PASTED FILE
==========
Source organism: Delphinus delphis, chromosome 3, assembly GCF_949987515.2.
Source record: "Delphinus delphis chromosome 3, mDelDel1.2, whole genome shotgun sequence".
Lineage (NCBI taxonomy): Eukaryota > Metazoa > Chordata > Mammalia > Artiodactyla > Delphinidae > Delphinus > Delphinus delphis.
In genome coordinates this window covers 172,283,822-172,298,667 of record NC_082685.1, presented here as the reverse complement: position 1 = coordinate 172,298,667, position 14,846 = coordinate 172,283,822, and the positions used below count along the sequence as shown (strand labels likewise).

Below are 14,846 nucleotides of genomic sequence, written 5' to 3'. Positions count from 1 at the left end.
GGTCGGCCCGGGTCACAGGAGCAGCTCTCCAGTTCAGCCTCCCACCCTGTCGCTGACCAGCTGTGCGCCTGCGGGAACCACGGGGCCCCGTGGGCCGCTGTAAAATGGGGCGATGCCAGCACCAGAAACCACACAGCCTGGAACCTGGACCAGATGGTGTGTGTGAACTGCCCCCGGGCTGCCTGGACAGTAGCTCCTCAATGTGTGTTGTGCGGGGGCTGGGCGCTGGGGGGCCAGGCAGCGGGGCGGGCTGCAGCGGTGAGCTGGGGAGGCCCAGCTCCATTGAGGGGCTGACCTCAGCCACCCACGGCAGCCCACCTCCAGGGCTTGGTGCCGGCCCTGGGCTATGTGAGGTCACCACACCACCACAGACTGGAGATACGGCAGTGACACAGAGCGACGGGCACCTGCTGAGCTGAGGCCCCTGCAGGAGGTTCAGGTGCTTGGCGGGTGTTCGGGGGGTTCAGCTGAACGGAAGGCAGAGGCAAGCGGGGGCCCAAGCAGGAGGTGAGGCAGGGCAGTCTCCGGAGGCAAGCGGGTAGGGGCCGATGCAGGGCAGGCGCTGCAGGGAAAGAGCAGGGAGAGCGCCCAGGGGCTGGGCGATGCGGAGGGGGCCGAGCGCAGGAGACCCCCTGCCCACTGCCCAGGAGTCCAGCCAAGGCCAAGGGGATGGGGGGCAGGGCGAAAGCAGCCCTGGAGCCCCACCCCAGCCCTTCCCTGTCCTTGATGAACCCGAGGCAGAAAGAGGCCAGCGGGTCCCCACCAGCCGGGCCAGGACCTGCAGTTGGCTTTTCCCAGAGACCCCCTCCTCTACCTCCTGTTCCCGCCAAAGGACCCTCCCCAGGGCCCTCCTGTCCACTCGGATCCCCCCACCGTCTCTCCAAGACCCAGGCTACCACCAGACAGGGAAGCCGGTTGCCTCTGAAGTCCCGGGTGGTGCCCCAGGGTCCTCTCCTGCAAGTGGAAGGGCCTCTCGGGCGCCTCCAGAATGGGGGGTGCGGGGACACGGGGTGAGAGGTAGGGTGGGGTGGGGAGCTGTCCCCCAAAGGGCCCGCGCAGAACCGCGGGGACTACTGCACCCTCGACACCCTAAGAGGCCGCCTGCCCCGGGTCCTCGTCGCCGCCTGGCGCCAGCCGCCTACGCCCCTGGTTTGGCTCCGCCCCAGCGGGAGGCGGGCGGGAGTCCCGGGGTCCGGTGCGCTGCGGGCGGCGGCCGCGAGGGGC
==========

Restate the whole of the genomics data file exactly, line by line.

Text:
Source organism: Delphinus delphis, chromosome 3, assembly GCF_949987515.2.
Source record: "Delphinus delphis chromosome 3, mDelDel1.2, whole genome shotgun sequence".
Lineage (NCBI taxonomy): Eukaryota > Metazoa > Chordata > Mammalia > Artiodactyla > Delphinidae > Delphinus > Delphinus delphis.
In genome coordinates this window covers 172,283,822-172,298,667 of record NC_082685.1, presented here as the reverse complement: position 1 = coordinate 172,298,667, position 14,846 = coordinate 172,283,822, and the positions used below count along the sequence as shown (strand labels likewise).

Below are 14,846 nucleotides of genomic sequence, written 5' to 3'. Positions count from 1 at the left end.
GGTCGGCCCGGGTCACAGGAGCAGCTCTCCAGTTCAGCCTCCCACCCTGTCGCTGACCAGCTGTGCGCCTGCGGGAACCACGGGGCCCCGTGGGCCGCTGTAAAATGGGGCGATGCCAGCACCAGAAACCACACAGCCTGGAACCTGGACCAGATGGTGTGTGTGAACTGCCCCCGGGCTGCCTGGACAGTAGCTCCTCAATGTGTGTTGTGCGGGGGCTGGGCGCTGGGGGGCCAGGCAGCGGGGCGGGCTGCAGCGGTGAGCTGGGGAGGCCCAGCTCCATTGAGGGGCTGACCTCAGCCACCCACGGCAGCCCACCTCCAGGGCTTGGTGCCGGCCCTGGGCTATGTGAGGTCACCACACCACCACAGACTGGAGATACGGCAGTGACACAGAGCGACGGGCACCTGCTGAGCTGAGGCCCCTGCAGGAGGTTCAGGTGCTTGGCGGGTGTTCGGGGGGTTCAGCTGAACGGAAGGCAGAGGCAAGCGGGGGCCCAAGCAGGAGGTGAGGCAGGGCAGTCTCCGGAGGCAAGCGGGTAGGGGCCGATGCAGGGCAGGCGCTGCAGGGAAAGAGCAGGGAGAGCGCCCAGGGGCTGGGCGATGCGGAGGGGGCCGAGCGCAGGAGACCCCCTGCCCACTGCCCAGGAGTCCAGCCAAGGCCAAGGGGATGGGGGGCAGGGCGAAAGCAGCCCTGGAGCCCCACCCCAGCCCTTCCCTGTCCTTGATGAACCCGAGGCAGAAAGAGGCCAGCGGGTCCCCACCAGCCGGGCCAGGACCTGCAGTTGGCTTTTCCCAGAGACCCCCTCCTCTACCTCCTGTTCCCGCCAAAGGACCCTCCCCAGGGCCCTCCTGTCCACTCGGATCCCCCCACCGTCTCTCCAAGACCCAGGCTACCACCAGACAGGGAAGCCGGTTGCCTCTGAAGTCCCGGGTGGTGCCCCAGGGTCCTCTCCTGCAAGTGGAAGGGCCTCTCGGGCGCCTCCAGAATGGGGGGTGCGGGGACACGGGGTGAGAGGTAGGGTGGGGTGGGGAGCTGTCCCCCAAAGGGCCCGCGCAGAACCGCGGGGACTACTGCACCCTCGACACCCTAAGAGGCCGCCTGCCCCGGGTCCTCGTCGCCGCCTGGCGCCAGCCGCCTACGCCCCTGGTTTGGCTCCGCCCCAGCGGGAGGCGGGCGGGAGTCCCGGGGTCCGGTGCGCTGCGGGCGGCGGCCGCGAGGGGC